“Here for the first time he took heart to hope
For safety, and to trust his destiny more
Even in affliction.” The Aeneid, I, Virgil
The great city of Troy has fallen in an inferno of death and destruction. Having lost his wife, Aeneas embarks on an Odysseus-like voyage across the Mediterranean with a small band of fellow refugees. Finally they are shipwrecked on the shores of Carthage, in the realm of queen Dido. Aeneas, a pious and dutiful man, has been stretched to the breaking point. But his patron, the goddess Venus, has appeared to him and veiled his entry into the new city. Aeneas’s heart is renewed in hope, and trust, even in affliction.
To hope and trust even in affliction requires much of us. Aeneas ‘took heart to hope.’ Such taking heart is a matter of will. Hoping well is a disposition that we can cultivate. We might begin by asking ourselves: what is the basis of our hope, and what can we do to hope better?
For a fuller reflection on hope in the new year, please see my post today at Aleteia.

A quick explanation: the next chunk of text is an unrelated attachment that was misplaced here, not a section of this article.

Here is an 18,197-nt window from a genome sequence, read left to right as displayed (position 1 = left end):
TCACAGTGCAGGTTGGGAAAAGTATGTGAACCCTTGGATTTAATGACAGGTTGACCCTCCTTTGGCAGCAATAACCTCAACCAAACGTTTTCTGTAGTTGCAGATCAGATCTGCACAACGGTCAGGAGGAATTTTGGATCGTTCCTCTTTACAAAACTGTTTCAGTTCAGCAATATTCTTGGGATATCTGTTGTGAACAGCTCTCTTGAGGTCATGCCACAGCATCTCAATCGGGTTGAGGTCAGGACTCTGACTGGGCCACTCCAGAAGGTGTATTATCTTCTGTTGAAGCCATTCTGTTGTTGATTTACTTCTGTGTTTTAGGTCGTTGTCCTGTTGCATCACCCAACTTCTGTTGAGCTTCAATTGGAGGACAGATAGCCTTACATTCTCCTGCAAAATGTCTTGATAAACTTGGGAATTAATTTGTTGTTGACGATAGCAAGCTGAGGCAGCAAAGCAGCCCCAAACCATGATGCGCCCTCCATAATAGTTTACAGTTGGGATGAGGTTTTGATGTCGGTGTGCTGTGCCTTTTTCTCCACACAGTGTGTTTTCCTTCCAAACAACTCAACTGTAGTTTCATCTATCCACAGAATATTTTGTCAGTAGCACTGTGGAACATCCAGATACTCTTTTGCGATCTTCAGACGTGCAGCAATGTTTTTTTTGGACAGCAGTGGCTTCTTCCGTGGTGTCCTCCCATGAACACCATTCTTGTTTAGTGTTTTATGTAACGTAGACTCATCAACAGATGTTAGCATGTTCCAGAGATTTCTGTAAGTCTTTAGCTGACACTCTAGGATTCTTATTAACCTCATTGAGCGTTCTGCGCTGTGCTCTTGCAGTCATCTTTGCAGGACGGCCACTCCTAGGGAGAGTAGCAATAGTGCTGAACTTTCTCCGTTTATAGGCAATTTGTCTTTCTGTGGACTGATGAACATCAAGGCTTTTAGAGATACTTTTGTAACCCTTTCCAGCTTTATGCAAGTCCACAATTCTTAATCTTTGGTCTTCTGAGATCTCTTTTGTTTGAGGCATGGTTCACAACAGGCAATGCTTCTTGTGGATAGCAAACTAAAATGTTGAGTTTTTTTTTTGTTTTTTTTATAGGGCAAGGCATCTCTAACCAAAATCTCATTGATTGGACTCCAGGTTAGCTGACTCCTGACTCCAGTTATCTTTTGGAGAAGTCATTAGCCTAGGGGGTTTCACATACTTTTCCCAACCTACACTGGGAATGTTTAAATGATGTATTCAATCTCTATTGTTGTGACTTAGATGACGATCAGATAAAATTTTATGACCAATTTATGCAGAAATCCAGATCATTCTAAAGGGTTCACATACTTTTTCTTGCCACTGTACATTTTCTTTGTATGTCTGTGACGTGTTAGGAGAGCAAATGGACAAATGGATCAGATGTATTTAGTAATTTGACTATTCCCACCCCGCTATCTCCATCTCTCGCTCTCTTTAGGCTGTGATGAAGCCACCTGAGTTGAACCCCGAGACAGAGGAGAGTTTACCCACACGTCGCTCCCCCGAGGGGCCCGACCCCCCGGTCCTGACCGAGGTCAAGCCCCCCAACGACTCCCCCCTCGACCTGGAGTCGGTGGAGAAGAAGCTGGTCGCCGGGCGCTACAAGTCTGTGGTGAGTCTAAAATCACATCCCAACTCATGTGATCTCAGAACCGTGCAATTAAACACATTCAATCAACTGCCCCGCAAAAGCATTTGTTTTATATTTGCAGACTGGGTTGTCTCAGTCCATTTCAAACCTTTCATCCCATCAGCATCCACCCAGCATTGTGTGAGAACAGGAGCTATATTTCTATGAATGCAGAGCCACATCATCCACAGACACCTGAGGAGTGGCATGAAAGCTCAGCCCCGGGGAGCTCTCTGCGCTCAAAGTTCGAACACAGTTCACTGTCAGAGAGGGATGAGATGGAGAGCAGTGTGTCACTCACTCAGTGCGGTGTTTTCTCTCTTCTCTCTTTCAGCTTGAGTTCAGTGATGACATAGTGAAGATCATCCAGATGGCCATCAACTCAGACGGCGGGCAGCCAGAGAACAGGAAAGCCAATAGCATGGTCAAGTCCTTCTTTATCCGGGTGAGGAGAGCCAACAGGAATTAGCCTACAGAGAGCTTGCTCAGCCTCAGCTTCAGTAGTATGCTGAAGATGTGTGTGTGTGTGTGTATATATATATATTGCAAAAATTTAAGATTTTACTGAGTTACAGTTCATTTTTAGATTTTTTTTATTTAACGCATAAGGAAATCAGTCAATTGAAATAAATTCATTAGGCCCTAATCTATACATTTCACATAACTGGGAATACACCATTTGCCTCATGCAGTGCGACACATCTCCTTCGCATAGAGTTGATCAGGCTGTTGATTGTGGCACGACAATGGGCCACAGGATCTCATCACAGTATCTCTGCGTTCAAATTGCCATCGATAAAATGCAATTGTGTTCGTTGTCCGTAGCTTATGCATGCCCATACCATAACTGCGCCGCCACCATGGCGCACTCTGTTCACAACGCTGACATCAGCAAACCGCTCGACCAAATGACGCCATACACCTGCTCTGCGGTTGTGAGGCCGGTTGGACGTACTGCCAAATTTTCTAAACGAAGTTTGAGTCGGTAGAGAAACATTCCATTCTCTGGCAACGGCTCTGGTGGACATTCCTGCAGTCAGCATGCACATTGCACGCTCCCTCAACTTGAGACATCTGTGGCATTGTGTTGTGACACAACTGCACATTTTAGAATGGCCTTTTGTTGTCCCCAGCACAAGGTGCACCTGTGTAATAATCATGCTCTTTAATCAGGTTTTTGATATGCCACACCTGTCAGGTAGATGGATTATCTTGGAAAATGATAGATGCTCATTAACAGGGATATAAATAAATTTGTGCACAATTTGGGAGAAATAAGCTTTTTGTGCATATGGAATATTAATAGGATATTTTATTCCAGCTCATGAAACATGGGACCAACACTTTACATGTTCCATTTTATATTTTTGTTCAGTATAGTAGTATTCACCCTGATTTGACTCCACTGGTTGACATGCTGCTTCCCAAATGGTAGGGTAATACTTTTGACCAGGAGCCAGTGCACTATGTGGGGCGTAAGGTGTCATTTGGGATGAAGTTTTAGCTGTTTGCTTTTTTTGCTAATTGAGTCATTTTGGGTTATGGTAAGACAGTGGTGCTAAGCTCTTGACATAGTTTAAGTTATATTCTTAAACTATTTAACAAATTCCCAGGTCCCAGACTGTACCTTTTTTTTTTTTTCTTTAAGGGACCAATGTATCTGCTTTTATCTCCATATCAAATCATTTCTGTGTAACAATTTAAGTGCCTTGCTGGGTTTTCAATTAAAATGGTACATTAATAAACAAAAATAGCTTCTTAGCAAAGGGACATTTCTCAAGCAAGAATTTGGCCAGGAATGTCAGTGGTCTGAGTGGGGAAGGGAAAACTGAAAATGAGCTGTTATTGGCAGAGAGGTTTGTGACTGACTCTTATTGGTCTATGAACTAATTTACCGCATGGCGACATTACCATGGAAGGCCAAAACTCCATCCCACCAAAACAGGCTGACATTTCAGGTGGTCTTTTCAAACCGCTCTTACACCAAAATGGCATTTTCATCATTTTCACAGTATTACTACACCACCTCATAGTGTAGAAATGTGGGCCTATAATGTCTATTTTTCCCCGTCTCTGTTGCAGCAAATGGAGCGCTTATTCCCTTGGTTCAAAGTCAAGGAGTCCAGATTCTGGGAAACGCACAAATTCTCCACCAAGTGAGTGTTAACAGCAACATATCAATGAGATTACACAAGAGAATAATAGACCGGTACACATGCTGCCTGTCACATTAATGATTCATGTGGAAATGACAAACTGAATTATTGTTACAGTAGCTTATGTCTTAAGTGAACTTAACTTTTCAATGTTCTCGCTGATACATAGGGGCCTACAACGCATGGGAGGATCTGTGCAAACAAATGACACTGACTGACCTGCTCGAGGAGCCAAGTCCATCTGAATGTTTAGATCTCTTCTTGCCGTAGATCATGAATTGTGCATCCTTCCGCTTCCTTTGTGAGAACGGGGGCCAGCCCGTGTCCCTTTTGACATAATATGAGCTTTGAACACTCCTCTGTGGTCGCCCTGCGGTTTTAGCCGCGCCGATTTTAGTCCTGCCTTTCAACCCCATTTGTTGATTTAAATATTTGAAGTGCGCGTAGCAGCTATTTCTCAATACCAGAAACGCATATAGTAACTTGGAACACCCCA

Virgil (70-19 B.C.) is the great Roman poet, author of The Aeneid and The Georgics. In the Divine Comedy Virgil appears as Dante’s guide through hell and purgatory.
YOU MAY ALSO LIKE:
“Man’s ability to see is in decline. Those who nowadays concern themselves with culture and education will experience this fact again and again. We do not mean here, of course, the physiological sensitivity of the human eye. We mean here the spiritual capacity to...read more
“Man is the only animal nature has endowed with the gift of speech.” Aristotle, Politics It is estimated that almost a quarter of American homes have a voice-enabled ‘smart speaker,’ and experts predict that over half of households will within a few years. The lion’s...read more
“For not to go only, but to enter there, was naught else but to will to go, but to will it resolutely and thoroughly; not to stagger and sway about this way and that, a changeable and half-wounded will, wrestling, with one part falling as another rose. The mind...read more
Husband, father, and professor of Philosophy. Bacon from Acorns springs from one conviction: there is an ancient wisdom about how to live the good life in our homes, with our families; and it is worth our time to hearken to it. Let’s rediscover it together. Learn more.